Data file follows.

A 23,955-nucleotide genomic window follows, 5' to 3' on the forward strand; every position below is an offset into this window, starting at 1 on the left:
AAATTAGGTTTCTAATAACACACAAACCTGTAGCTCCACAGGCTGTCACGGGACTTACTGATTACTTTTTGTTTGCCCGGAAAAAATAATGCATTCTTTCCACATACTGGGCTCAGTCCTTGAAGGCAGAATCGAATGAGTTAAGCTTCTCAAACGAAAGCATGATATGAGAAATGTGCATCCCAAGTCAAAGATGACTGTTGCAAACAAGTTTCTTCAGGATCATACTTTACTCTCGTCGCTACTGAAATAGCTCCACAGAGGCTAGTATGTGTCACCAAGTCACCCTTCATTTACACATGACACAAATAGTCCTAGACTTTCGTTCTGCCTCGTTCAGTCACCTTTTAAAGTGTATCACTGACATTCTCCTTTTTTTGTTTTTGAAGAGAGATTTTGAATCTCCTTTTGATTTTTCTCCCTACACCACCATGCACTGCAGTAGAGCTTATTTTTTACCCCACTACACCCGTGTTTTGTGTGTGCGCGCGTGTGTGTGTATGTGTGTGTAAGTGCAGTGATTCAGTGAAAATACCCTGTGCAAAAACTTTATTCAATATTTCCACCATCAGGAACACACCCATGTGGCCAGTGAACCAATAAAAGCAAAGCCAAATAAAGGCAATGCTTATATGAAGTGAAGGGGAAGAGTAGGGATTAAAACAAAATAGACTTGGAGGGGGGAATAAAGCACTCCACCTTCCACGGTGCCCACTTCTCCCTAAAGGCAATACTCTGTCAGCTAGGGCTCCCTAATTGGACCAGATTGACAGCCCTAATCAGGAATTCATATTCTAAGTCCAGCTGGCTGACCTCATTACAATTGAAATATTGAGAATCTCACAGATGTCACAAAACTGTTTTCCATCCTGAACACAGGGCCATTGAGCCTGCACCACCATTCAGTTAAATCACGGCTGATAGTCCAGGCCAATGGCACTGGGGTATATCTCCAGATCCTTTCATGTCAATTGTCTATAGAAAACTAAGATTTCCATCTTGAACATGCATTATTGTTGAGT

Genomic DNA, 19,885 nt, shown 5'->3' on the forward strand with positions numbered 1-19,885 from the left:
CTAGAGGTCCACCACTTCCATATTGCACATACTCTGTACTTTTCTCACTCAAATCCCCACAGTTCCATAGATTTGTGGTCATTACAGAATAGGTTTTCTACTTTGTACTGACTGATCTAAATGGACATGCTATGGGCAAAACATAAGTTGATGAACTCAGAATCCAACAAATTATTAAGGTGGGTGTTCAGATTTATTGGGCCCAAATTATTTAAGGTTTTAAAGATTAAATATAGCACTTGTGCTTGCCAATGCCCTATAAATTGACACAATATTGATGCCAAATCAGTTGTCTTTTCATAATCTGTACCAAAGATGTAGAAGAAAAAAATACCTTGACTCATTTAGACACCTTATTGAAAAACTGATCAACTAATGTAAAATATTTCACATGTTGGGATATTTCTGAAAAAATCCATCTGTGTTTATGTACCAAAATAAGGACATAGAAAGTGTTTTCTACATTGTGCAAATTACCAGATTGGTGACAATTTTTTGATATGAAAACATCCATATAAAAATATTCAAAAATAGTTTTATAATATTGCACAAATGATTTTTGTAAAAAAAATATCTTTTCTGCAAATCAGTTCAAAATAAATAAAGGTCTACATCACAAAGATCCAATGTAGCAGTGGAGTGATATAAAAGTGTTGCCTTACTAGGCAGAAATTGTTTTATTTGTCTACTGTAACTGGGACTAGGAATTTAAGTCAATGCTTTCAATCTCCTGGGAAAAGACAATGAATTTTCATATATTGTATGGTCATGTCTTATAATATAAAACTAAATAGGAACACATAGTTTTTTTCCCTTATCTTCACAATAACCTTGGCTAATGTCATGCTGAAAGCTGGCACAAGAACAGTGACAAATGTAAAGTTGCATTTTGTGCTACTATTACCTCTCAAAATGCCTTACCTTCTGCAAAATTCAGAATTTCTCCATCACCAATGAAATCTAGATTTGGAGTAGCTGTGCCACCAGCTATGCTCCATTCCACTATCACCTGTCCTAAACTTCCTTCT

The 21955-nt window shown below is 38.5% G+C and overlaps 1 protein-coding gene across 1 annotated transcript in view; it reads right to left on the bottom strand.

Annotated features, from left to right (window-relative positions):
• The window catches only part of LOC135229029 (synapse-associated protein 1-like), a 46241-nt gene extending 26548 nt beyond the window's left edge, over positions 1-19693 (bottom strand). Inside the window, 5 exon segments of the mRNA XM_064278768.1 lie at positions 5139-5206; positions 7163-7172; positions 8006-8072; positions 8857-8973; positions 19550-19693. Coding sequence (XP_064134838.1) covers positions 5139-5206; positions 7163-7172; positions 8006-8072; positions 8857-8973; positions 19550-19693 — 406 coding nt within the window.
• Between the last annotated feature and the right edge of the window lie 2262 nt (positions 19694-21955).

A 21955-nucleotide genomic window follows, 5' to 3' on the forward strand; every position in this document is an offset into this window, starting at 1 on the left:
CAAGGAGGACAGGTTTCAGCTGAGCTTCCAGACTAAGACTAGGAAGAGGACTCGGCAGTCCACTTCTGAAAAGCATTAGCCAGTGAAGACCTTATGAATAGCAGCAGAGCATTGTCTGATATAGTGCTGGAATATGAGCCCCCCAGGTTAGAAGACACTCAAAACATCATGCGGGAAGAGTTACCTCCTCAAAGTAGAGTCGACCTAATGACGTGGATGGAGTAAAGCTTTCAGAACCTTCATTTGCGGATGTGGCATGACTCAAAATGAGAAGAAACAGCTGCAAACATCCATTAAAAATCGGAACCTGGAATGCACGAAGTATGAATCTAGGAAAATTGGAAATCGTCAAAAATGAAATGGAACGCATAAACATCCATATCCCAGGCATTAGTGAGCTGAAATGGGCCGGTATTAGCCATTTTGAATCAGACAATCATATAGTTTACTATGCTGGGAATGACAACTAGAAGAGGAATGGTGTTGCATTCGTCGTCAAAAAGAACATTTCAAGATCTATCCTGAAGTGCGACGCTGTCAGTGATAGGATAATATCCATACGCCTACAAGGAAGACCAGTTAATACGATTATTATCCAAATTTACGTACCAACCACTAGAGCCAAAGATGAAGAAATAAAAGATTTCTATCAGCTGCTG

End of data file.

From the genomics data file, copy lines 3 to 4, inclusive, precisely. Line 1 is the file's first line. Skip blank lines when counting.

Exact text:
Genomic DNA, 19,885 nt, shown 5'->3' on the forward strand with positions numbered 1-19,885 from the left:
CTAGAGGTCCACCACTTCCATATTGCACATACTCTGTACTTTTCTCACTCAAATCCCCACAGTTCCATAGATTTGTGGTCATTACAGAATAGGTTTTCTACTTTGTACTGACTGATCTAAATGGACATGCTATGGGCAAAACATAAGTTGATGAACTCAGAATCCAACAAATTATTAAGGTGGGTGTTCAGATTTATTGGGCCCAAATTATTTAAGGTTTTAAAGATTAAATATAGCACTTGTGCTTGCCAATGCCCTATAAATTGACACAATATTGATGCCAAATCAGTTGTCTTTTCATAATCTGTACCAAAGATGTAGAAGAAAAAAATACCTTGACTCATTTAGACACCTTATTGAAAAACTGATCAACTAATGTAAAATATTTCACATGTTGGGATATTTCTGAAAAAATCCATCTGTGTTTATGTACCAAAATAAGGACATAGAAAGTGTTTTCTACATTGTGCAAATTACCAGATTGGTGACAATTTTTTGATATGAAAACATCCATATAAAAATATTCAAAAATAGTTTTATAATATTGCACAAATGATTTTTGTAAAAAAAATATCTTTTCTGCAAATCAGTTCAAAATAAATAAAGGTCTACATCACAAAGATCCAATGTAGCAGTGGAGTGATATAAAAGTGTTGCCTTACTAGGCAGAAATTGTTTTATTTGTCTACTGTAACTGGGACTAGGAATTTAAGTCAATGCTTTCAATCTCCTGGGAAAAGACAATGAATTTTCATATATTGTATGGTCATGTCTTATAATATAAAACTAAATAGGAACACATAGTTTTTTTCCCTTATCTTCACAATAACCTTGGCTAATGTCATGCTGAAAGCTGGCACAAGAACAGTGACAAATGTAAAGTTGCATTTTGTGCTACTATTACCTCTCAAAATGCCTTACCTTCTGCAAAATTCAGAATTTCTCCATCACCAATGAAATCTAGATTTGGAGTAGCTGTGCCACCAGCTATGCTCCATTCCACTATCACCTGTCCTAAACTTCCTTCT